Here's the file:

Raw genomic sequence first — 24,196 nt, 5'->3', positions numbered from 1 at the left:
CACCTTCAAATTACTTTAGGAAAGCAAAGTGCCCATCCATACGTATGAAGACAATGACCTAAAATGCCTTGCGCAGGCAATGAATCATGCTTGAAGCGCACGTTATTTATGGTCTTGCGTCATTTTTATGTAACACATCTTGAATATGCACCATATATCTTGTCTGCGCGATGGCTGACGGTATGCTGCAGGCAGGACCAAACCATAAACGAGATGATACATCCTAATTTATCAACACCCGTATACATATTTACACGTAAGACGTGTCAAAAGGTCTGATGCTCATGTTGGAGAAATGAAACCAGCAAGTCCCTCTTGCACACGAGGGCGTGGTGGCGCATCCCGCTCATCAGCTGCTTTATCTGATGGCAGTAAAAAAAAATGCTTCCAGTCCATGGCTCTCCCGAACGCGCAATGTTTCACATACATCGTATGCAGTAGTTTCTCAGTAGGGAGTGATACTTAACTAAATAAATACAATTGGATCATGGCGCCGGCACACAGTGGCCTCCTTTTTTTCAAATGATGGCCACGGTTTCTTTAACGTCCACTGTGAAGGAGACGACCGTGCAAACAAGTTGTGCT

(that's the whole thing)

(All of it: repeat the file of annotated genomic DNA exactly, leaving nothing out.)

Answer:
Raw genomic sequence first — 24,196 nt, 5'->3', positions numbered from 1 at the left:
CACCTTCAAATTACTTTAGGAAAGCAAAGTGCCCATCCATACGTATGAAGACAATGACCTAAAATGCCTTGCGCAGGCAATGAATCATGCTTGAAGCGCACGTTATTTATGGTCTTGCGTCATTTTTATGTAACACATCTTGAATATGCACCATATATCTTGTCTGCGCGATGGCTGACGGTATGCTGCAGGCAGGACCAAACCATAAACGAGATGATACATCCTAATTTATCAACACCCGTATACATATTTACACGTAAGACGTGTCAAAAGGTCTGATGCTCATGTTGGAGAAATGAAACCAGCAAGTCCCTCTTGCACACGAGGGCGTGGTGGCGCATCCCGCTCATCAGCTGCTTTATCTGATGGCAGTAAAAAAAAATGCTTCCAGTCCATGGCTCTCCCGAACGCGCAATGTTTCACATACATCGTATGCAGTAGTTTCTCAGTAGGGAGTGATACTTAACTAAATAAATACAATTGGATCATGGCGCCGGCACACAGTGGCCTCCTTTTTTTCAAATGATGGCCACGGTTTCTTTAACGTCCACTGTGAAGGAGACGACCGTGCAAACAAGTTGTGCT